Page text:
Results of the Competition 2024

  Our judge Jenny Lewis placed seven poems in the highly commended category. These were

  • Double Exposure by Margot Myers
  • Forgiving You by Kristen Mears
  • The Grey Cat by Tony Bicât
  • Hope by Olivia Walwyn
  • He Challenged Me To Write a Villanelle by Shirley Ann Bunyan
  • Per ardua ex aspidistra by Emmaline O'Dowd
  • Sheeps by Lauren Colley

Third Prize

The third prize of £25 was awarded to Christian Donovan for 'There's more than one way to smile'. Christian writes: 

Christian Donovan lives in Pembrokeshire. She has recently retired from work as a guide at Carew Castle where, amongst other tours, she much enjoyed being their ghost tour leader. In the past she was a dairy farmer’s wife and a tutor of Welsh to adults.

She started writing poetry a long time ago but has only recently begun submitting to competitions and magazines. Her poem Recipe for salt-baked maidmer was published in the Ekphrastic Review, while Princess Nest, Royal Concubine and The Migration of Annie Webb appeared in a film-poem created as part of Narberth Museum’s Women of West Wales project.

there’s more than one way to smile

a wry smile beams mockery
a rye smile has seeds stuck between teeth
a high-five smile packs a punch
a hi-fi smile spins the turntable
an i-spy smile keeps dark secrets
an aye-aye smile salutes a pirate
a sly shy smile hides its scorn
a bone-dry smile belongs to a wit
a tie-dyed smile is well-knotted
a fly-by-night smile for the inner witch
a butterfly smile spreads its wings
a stir-fry smile dotes on bean-sprouts
an apple-pie smile is full of order
a thigh-length smile reaches the knee
a try-it-on smile bares its lust
a try-before-you-buy smile oozes temptation
a why-not? smile begs a reply
a glass-eyed smile studies the details
a wily smile rivals smiley wiles
a do-or-die smile skis off-piste
a magpie smile collects silver charms
a wireless smile has straight white teeth
a wifi smile is switched on and off
a wired smile is braced for landing
a weird smile for a selfie
we all do that

Second prize

The second prize of £50 was awarded to Vanessa Lampert for 'Jeff does Poetry'. Vanessa writes:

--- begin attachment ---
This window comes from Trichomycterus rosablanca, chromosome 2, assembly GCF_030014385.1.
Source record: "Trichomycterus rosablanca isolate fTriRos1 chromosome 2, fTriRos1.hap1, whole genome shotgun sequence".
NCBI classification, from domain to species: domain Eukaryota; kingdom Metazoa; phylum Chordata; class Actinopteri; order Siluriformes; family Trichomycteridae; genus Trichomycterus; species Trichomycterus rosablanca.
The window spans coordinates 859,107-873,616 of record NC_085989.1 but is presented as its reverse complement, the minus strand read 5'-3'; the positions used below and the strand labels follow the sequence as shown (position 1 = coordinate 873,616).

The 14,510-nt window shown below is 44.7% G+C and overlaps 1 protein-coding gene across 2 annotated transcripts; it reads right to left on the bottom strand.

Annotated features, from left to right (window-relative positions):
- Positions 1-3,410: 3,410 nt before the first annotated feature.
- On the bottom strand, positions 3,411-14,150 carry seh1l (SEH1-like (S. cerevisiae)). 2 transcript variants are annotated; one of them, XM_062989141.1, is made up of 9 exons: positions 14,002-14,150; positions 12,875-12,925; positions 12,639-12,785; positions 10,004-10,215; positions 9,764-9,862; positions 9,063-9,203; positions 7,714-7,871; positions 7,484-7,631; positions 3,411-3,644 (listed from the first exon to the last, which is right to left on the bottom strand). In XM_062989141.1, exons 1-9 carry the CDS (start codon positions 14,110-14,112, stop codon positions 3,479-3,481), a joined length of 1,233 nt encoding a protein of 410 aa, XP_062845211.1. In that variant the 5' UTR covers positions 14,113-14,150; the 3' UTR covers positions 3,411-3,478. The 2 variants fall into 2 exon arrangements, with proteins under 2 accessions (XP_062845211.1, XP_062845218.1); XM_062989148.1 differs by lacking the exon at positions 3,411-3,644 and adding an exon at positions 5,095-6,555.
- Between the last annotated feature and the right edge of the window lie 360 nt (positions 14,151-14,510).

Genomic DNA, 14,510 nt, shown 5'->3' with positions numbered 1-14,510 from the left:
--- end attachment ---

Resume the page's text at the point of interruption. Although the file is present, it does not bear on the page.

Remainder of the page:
Vanessa Lampert’s pamphlet ‘On Long Loan’ was published by Live Canon in 2020 and her first full collection ‘Say It With Me’ was published in 2023 by Seren. Almost half the poems from that collection have won prizes (five of them 1sts) or commendations including in the National Poetry Competition, and Forward Prizes. She is widely published, most recently in The Telegraph poem of the week, The London Magazine, Strix and Poetry Wales. Vanessa works as an acupuncturist in Wallingford. Vanessa's website is

Jeff Does Poetry

Jeff he wrote a poem, a cheery little Sonnet,
man with nasty sword, frightened woman in a bonnet.
Jeff was keen as mustard, Jeff was quite bang on it,
but because the feedback given was the arctic side of warm,
he chose to share the gift he had with a different poetic form.
Jeff he penned a poem, this time a Villanelle.
Something about religion. Cherub, church and hell.
Jeff looked at the guidelines. You couldn’t really tell.
Poetry it wept for weeks, its bloodied heart all torn.
Jeff? he simply ricocheted to another kind of form.
Jeff he did a toughie, rugby-tackled the Sestina
about a sexy man called Jeff and a model named Bettina,
Jeff longed to show his tutor. Nobody had seen her.
Jeff he was no loser, not a chap to get forlorn,
he simply skidded in on buttered feet to yet another form.
Jeff he wrote a poem, jotted down a ghazal.
Even knowing how to say it was an irksome little puzzle. 
Jeff threatened to share it and they put him in a muzzle
so he turned his hand to creating a massive Twitter Storm
and it was with resignation that they allowed him one more form.
Jeff whacked out a poem in what’s called Triadic Line,
after a pile of apple crumble and a pint or two of wine.
Someone at the back called out  ‘I’m glad that isn’t mine!’
Jeff had little tendency to wish he’d not been born.
He said ‘tomorrow is tomorrow with its shimmering virgin dawn’.

First prize

The first prize of £100 was awarded to Sally Spiers for 'Imposter Syndrome'. Sally writes:

Sally is a pandemic poet. She started writing during Covid, pouring emotions and frustrations onto the page to save her family’s ears. Reading and writing poetry has become a passion. Having taken opportunities to attend poetry events and readings, Sally has met and been inspired by some wonderful poets. She has also set up a regular, popular, poetry reading group.

Sally has had two poems published by the International Times. Her poem “The Knitter” was commended in the Brighton and Hove poetry competition 2023 and is now travelling round the area on a bus. Another poem “bonxies” was shortlisted in the Artemesia poetry competition and is due to be published in their 2024 anthology.

Imposter Syndrome

The art of fitting in is hard to master.
Make excuses every day, or you’ll be found
wanting - like this poem, an imposter.

Some days you flounder, breathing faster,
feeling out of depth and being drowned.
The art of fitting in is hard to master.

When your accent’s different, it's disaster.
Your treacherous tongue, when it can’t get around
fricatives and long vowels, screams imposter!

Then rally all the forces you can muster,
defend your curtain wall from coming down.
The art of fitting in is hard to master.

Other’s knowledge always seems much vaster
and everything you say is unprofound.
Work harder, or be seen as an imposter.

Acquire genius at bluff and bluster.
Copy (like this poem). Appear profound.
The art of fitting in’s not hard to master -
Some imposters simply learnt to posture.

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